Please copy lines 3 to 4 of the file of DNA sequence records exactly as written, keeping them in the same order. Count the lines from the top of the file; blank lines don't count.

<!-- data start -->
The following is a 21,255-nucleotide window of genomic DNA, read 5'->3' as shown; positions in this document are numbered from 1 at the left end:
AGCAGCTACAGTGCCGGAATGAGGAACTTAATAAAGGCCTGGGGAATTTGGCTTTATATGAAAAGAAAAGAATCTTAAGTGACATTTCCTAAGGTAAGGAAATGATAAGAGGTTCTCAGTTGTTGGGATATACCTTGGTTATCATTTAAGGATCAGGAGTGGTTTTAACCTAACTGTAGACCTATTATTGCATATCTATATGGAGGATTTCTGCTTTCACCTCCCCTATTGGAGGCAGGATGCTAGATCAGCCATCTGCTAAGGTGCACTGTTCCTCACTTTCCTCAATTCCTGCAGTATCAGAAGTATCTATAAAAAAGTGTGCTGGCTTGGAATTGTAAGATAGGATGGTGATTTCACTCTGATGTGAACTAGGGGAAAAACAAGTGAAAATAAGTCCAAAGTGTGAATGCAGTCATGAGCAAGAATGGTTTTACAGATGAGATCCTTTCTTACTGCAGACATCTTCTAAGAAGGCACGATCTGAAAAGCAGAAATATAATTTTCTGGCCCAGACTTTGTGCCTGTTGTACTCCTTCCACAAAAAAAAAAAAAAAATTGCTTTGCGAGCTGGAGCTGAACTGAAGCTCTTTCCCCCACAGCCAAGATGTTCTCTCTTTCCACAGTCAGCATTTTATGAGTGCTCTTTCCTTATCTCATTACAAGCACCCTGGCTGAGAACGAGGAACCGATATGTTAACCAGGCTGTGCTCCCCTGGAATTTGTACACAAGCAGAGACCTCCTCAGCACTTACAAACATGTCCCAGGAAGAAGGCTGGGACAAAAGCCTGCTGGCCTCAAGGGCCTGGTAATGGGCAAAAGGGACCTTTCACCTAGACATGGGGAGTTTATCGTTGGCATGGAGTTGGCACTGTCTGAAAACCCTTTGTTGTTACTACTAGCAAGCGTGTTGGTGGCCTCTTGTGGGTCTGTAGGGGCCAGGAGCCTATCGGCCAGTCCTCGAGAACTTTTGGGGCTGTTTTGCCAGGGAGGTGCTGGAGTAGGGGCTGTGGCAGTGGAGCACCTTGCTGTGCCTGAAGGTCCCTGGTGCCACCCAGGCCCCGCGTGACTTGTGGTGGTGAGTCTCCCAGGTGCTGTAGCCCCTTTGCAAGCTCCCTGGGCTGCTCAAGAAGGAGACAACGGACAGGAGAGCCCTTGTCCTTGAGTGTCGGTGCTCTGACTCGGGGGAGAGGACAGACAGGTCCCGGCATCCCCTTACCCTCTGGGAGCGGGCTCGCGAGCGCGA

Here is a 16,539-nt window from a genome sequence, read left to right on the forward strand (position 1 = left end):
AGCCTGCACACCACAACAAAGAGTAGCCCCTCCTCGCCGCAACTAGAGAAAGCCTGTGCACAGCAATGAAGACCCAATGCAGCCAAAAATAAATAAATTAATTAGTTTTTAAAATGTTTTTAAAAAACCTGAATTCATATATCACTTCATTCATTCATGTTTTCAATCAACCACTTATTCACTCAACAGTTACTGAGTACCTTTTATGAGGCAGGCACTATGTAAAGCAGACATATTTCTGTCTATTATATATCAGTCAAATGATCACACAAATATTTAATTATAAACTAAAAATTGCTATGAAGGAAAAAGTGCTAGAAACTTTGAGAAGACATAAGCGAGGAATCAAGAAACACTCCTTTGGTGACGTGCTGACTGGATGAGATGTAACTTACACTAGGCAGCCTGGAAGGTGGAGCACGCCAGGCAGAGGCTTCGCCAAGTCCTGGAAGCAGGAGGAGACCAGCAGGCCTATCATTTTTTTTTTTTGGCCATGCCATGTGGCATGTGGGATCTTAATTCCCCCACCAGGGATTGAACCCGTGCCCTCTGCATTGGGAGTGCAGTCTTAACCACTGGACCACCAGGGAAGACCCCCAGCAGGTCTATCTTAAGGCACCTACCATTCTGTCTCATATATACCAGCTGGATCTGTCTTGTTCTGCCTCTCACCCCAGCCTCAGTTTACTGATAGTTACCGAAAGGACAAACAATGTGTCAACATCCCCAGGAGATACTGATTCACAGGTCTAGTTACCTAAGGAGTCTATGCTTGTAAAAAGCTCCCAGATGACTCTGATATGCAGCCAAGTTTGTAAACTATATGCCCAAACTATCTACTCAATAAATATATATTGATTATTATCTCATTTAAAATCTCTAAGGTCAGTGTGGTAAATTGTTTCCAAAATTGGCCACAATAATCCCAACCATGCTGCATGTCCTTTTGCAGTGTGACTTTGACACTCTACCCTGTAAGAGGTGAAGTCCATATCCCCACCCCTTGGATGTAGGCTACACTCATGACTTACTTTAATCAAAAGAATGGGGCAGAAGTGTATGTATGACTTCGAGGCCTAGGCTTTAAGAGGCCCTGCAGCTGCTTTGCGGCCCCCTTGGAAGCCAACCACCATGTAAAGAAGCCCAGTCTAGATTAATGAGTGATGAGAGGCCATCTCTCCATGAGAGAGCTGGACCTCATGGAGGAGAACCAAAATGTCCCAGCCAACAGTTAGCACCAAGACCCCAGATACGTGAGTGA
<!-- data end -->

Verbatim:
Here is a 16,539-nt window from a genome sequence, read left to right on the forward strand (position 1 = left end):
AGCCTGCACACCACAACAAAGAGTAGCCCCTCCTCGCCGCAACTAGAGAAAGCCTGTGCACAGCAATGAAGACCCAATGCAGCCAAAAATAAATAAATTAATTAGTTTTTAAAATGTTTTTAAAAAACCTGAATTCATATATCACTTCATTCATTCATGTTTTCAATCAACCACTTATTCACTCAACAGTTACTGAGTACCTTTTATGAGGCAGGCACTATGTAAAGCAGACATATTTCTGTCTATTATATATCAGTCAAATGATCACACAAATATTTAATTATAAACTAAAAATTGCTATGAAGGAAAAAGTGCTAGAAACTTTGAGAAGACATAAGCGAGGAATCAAGAAACACTCCTTTGGTGACGTGCTGACTGGATGAGATGTAACTTACACTAGGCAGCCTGGAAGGTGGAGCACGCCAGGCAGAGGCTTCGCCAAGTCCTGGAAGCAGGAGGAGACCAGCAGGCCTATCATTTTTTTTTTTTGGCCATGCCATGTGGCATGTGGGATCTTAATTCCCCCACCAGGGATTGAACCCGTGCCCTCTGCATTGGGAGTGCAGTCTTAACCACTGGACCACCAGGGAAGACCCCCAGCAGGTCTATCTTAAGGCACCTACCATTCTGTCTCATATATACCAGCTGGATCTGTCTTGTTCTGCCTCTCACCCCAGCCTCAGTTTACTGATAGTTACCGAAAGGACAAACAATGTGTCAACATCCCCAGGAGATACTGATTCACAGGTCTAGTTACCTAAGGAGTCTATGCTTGTAAAAAGCTCCCAGATGACTCTGATATGCAGCCAAGTTTGTAAACTATATGCCCAAACTATCTACTCAATAAATATATATTGATTATTATCTCATTTAAAATCTCTAAGGTCAGTGTGGTAAATTGTTTCCAAAATTGGCCACAATAATCCCAACCATGCTGCATGTCCTTTTGCAGTGTGACTTTGACACTCTACCCTGTAAGAGGTGAAGTCCATATCCCCACCCCTTGGATGTAGGCTACACTCATGACTTACTTTAATCAAAAGAATGGGGCAGAAGTGTATGTATGACTTCGAGGCCTAGGCTTTAAGAGGCCCTGCAGCTGCTTTGCGGCCCCCTTGGAAGCCAACCACCATGTAAAGAAGCCCAGTCTAGATTAATGAGTGATGAGAGGCCATCTCTCCATGAGAGAGCTGGACCTCATGGAGGAGAACCAAAATGTCCCAGCCAACAGTTAGCACCAAGACCCCAGATACGTGAGTGA